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Adventures in Lure Making! - - inline spinners

3 posts in this topic

Welcome to the first installment of Adventures in Lure Making!

I've decided to try my hand at making fishing lures, so I figured I would document my efforts, who knows it might come in handy for someone else in the future laugh

After a bit of reading, I figured I would start out with inline spinners. Why inline spinners? They seemed easy as pie to make, with components readily available for purchase, and I love to use them to fish for everything in fresh water.. SM bass, LM bass, northern pike, musky, trout, salmon, all will hit spinners of one variety or another.

Here's my build of an inline spinner. Sorry if some of the photos are out of focus, lighting in my apartment sucks.

Here's the generic components of an inline spinner, listed from left to right:

Wire frame, spinner body parts, blade and clevis, and of course the hook.


I used a couple different parts for the spinner body, just because I could and I'm experimenting.. I used a standard body(from a bag of random spinner parts), two metal beads, and a brass cylinder.

It's important to size your body, hook, and blade to each other, otherwise you'll have a spinner that isn't weighted correctly and perhaps has other problems.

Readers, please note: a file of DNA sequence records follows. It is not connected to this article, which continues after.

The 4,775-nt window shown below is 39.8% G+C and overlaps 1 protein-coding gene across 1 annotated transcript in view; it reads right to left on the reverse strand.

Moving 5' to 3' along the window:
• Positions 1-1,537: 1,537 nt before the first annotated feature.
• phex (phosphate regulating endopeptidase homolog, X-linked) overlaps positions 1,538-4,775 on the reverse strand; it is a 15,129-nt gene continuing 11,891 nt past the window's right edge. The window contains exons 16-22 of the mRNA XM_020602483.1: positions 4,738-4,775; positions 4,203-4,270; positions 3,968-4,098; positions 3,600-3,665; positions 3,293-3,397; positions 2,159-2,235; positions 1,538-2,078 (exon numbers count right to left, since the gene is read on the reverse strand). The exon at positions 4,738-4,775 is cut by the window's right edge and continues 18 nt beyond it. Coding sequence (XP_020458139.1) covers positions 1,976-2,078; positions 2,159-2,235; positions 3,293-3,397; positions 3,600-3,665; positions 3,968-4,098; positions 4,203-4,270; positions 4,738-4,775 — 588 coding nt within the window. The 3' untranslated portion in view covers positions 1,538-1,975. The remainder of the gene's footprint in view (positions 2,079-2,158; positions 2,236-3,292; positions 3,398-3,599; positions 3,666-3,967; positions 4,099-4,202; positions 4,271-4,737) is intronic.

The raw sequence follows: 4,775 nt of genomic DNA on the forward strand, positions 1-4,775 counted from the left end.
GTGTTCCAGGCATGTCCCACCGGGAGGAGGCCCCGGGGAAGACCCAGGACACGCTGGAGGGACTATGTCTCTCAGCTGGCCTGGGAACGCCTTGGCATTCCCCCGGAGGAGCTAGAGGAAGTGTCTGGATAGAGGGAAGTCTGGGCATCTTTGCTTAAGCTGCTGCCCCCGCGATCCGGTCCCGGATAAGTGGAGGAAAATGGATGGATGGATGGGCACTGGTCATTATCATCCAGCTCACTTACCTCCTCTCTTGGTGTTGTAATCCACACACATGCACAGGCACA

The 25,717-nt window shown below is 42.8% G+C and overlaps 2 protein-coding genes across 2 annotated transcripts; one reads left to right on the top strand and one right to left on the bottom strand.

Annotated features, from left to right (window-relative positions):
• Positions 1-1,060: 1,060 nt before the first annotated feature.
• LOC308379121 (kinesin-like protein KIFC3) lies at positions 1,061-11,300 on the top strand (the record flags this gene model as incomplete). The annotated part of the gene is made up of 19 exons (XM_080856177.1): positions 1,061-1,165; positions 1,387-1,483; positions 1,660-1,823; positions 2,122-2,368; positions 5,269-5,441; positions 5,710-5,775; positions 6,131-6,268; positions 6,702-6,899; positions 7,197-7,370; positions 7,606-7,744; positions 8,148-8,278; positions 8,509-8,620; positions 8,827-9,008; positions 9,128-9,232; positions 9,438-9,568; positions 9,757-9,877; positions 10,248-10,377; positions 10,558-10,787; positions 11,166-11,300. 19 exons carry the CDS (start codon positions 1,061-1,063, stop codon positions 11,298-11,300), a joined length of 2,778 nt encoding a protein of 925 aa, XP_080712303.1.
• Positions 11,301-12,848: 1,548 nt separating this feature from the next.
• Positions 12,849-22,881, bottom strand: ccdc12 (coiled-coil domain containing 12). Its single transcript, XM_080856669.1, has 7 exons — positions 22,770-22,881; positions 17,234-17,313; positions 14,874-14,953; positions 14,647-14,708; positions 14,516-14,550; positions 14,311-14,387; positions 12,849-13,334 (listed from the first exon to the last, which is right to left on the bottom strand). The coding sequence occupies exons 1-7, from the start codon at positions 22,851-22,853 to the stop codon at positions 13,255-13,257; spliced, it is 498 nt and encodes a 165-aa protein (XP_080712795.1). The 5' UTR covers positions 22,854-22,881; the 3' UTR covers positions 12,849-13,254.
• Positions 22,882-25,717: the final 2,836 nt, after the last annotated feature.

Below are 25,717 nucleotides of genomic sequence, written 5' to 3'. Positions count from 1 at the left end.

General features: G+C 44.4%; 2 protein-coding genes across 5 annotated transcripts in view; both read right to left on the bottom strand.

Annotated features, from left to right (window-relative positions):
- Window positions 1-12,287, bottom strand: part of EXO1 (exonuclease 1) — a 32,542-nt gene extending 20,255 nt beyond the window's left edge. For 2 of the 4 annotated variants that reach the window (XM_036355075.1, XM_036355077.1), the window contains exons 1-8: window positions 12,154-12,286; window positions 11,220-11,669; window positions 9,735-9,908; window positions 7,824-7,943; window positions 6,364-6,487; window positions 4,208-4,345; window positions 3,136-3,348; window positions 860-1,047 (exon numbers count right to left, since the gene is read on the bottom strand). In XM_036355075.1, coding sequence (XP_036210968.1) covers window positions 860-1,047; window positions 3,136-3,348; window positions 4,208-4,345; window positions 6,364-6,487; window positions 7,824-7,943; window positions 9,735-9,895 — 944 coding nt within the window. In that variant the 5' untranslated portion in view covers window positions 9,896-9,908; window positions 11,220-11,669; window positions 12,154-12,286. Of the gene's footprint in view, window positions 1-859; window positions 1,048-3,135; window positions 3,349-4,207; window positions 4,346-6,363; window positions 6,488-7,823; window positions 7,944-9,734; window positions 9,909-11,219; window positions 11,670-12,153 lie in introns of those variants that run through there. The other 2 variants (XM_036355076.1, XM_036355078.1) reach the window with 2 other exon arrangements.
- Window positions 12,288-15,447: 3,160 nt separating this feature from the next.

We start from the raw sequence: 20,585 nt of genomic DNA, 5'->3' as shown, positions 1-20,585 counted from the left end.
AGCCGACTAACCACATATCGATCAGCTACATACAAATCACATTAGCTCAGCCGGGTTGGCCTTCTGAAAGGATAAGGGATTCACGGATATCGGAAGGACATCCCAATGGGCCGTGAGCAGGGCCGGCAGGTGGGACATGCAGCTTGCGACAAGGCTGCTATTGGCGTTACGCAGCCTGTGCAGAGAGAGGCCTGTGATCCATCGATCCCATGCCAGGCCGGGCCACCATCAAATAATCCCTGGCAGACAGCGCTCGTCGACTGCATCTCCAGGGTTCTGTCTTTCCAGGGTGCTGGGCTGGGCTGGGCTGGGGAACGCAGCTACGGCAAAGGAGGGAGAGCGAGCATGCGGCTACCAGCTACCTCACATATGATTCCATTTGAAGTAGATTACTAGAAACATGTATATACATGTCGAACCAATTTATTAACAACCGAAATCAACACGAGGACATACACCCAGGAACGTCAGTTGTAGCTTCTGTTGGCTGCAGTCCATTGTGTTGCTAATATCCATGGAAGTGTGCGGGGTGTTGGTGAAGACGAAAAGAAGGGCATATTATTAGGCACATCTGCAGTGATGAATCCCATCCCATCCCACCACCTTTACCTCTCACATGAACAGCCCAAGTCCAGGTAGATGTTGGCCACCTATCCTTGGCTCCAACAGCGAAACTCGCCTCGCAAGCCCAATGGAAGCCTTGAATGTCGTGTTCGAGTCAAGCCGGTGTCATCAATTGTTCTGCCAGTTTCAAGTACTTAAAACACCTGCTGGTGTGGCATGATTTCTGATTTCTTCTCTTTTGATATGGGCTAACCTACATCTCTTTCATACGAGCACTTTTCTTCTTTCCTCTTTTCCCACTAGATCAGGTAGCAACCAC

After acquiring the components for the inline spinner, it's just putting it all together. First thing is to slide the hook on:


Then comes sliding the body components on over both sides of the wire at the bottom of the frame:


The last pieces, clevis and blade. Put the clevis through the hole on the blade, and slide both of the clevis holes over the wire. Make sure the blade's concave side faces inwards, towards the body:


All the parts are on now. All that remains is to make the top loop. B1gf1sh posted a great tutorial somewhere but I lost the link to it.. I'll try to dig it up but I did my best to follow his directions with the tools I had.

Grab the wire with pliers.. rounded are better, but standard needlenose like mine work just fine, the loop ends up being D-shaped instead of circular but it's pretty much just cosmetic.


twist the wire around the tip of the pliers 270 degrees(mine is wrapped just beyond that because I was tightening my loop up around the pliers)


Now all is needed is to continue to hold the loop with the pliers, and wrap around the main wire shaft just below the loop. 2 loops is good enough for most small lures, Big size 8+ blades and such inline spinners probably should have 3 loops.


The finished product, except I still have to trim the end of the wire.. Left my wire cutters at work (doh!)


Hope this is helpful to anyone also wanting to build inline spinners. It's very easy, heck I think this would make a fantastic cub-scout or similar group activity.

Any suggestions or constructive criticism is very welcome!

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pretty good. your on your way cool .. and i have some constructive critisizm for you.

round nose don't only make them look nicer they also have no teeth to nick up the wire that can cut line. file or grind those needle nose teeth for the same effect, but the sharp edges on the sides of needle nose are still a problem. also a round loop is better balanced at the tie point or where the snap connects when using one, helping to prevent twisting of your line. if you want that tutorial it's under ''loops in wire'' here in this forum or on my HSOforum under tutorials... link is Heckler wire tute ...round nose are readily available at hobby stores. top quality or cheapo's. good job.

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